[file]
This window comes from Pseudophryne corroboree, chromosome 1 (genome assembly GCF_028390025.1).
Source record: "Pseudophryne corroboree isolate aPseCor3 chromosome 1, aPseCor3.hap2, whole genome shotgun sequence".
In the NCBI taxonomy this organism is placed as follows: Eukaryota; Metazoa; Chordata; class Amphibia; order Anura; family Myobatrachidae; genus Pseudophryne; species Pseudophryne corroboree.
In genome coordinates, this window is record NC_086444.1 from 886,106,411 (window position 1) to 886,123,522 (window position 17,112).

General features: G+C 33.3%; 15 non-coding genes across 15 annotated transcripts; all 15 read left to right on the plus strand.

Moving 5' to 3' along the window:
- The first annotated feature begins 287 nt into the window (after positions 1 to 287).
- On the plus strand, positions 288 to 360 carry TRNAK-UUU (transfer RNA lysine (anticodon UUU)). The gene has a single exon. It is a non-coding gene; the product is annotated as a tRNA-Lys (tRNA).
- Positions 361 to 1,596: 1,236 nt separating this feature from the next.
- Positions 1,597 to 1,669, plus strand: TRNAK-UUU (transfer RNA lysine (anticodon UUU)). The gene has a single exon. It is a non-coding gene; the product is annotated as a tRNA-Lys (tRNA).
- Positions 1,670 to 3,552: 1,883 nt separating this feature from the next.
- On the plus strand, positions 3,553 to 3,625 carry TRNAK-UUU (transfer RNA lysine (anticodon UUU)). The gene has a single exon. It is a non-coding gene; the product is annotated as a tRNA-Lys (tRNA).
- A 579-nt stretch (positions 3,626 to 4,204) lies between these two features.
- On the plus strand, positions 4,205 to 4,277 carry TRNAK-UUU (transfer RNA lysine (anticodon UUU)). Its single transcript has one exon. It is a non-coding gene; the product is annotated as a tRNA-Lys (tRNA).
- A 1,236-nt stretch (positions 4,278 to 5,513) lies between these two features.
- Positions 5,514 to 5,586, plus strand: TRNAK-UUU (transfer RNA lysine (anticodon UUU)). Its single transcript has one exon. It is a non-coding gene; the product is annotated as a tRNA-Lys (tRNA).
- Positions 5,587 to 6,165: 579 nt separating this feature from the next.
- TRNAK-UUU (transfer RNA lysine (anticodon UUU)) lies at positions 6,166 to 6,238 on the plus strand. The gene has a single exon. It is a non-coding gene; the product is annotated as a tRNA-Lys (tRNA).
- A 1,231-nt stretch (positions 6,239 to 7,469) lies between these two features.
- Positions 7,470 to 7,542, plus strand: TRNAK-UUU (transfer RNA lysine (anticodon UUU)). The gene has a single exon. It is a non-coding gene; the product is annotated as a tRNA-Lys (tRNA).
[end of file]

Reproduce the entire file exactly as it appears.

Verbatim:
This window comes from Pseudophryne corroboree, chromosome 1 (genome assembly GCF_028390025.1).
Source record: "Pseudophryne corroboree isolate aPseCor3 chromosome 1, aPseCor3.hap2, whole genome shotgun sequence".
In the NCBI taxonomy this organism is placed as follows: Eukaryota; Metazoa; Chordata; class Amphibia; order Anura; family Myobatrachidae; genus Pseudophryne; species Pseudophryne corroboree.
In genome coordinates, this window is record NC_086444.1 from 886,106,411 (window position 1) to 886,123,522 (window position 17,112).

General features: G+C 33.3%; 15 non-coding genes across 15 annotated transcripts; all 15 read left to right on the plus strand.

Moving 5' to 3' along the window:
- The first annotated feature begins 287 nt into the window (after positions 1 to 287).
- On the plus strand, positions 288 to 360 carry TRNAK-UUU (transfer RNA lysine (anticodon UUU)). The gene has a single exon. It is a non-coding gene; the product is annotated as a tRNA-Lys (tRNA).
- Positions 361 to 1,596: 1,236 nt separating this feature from the next.
- Positions 1,597 to 1,669, plus strand: TRNAK-UUU (transfer RNA lysine (anticodon UUU)). The gene has a single exon. It is a non-coding gene; the product is annotated as a tRNA-Lys (tRNA).
- Positions 1,670 to 3,552: 1,883 nt separating this feature from the next.
- On the plus strand, positions 3,553 to 3,625 carry TRNAK-UUU (transfer RNA lysine (anticodon UUU)). The gene has a single exon. It is a non-coding gene; the product is annotated as a tRNA-Lys (tRNA).
- A 579-nt stretch (positions 3,626 to 4,204) lies between these two features.
- On the plus strand, positions 4,205 to 4,277 carry TRNAK-UUU (transfer RNA lysine (anticodon UUU)). Its single transcript has one exon. It is a non-coding gene; the product is annotated as a tRNA-Lys (tRNA).
- A 1,236-nt stretch (positions 4,278 to 5,513) lies between these two features.
- Positions 5,514 to 5,586, plus strand: TRNAK-UUU (transfer RNA lysine (anticodon UUU)). Its single transcript has one exon. It is a non-coding gene; the product is annotated as a tRNA-Lys (tRNA).
- Positions 5,587 to 6,165: 579 nt separating this feature from the next.
- TRNAK-UUU (transfer RNA lysine (anticodon UUU)) lies at positions 6,166 to 6,238 on the plus strand. The gene has a single exon. It is a non-coding gene; the product is annotated as a tRNA-Lys (tRNA).
- A 1,231-nt stretch (positions 6,239 to 7,469) lies between these two features.
- Positions 7,470 to 7,542, plus strand: TRNAK-UUU (transfer RNA lysine (anticodon UUU)). The gene has a single exon. It is a non-coding gene; the product is annotated as a tRNA-Lys (tRNA).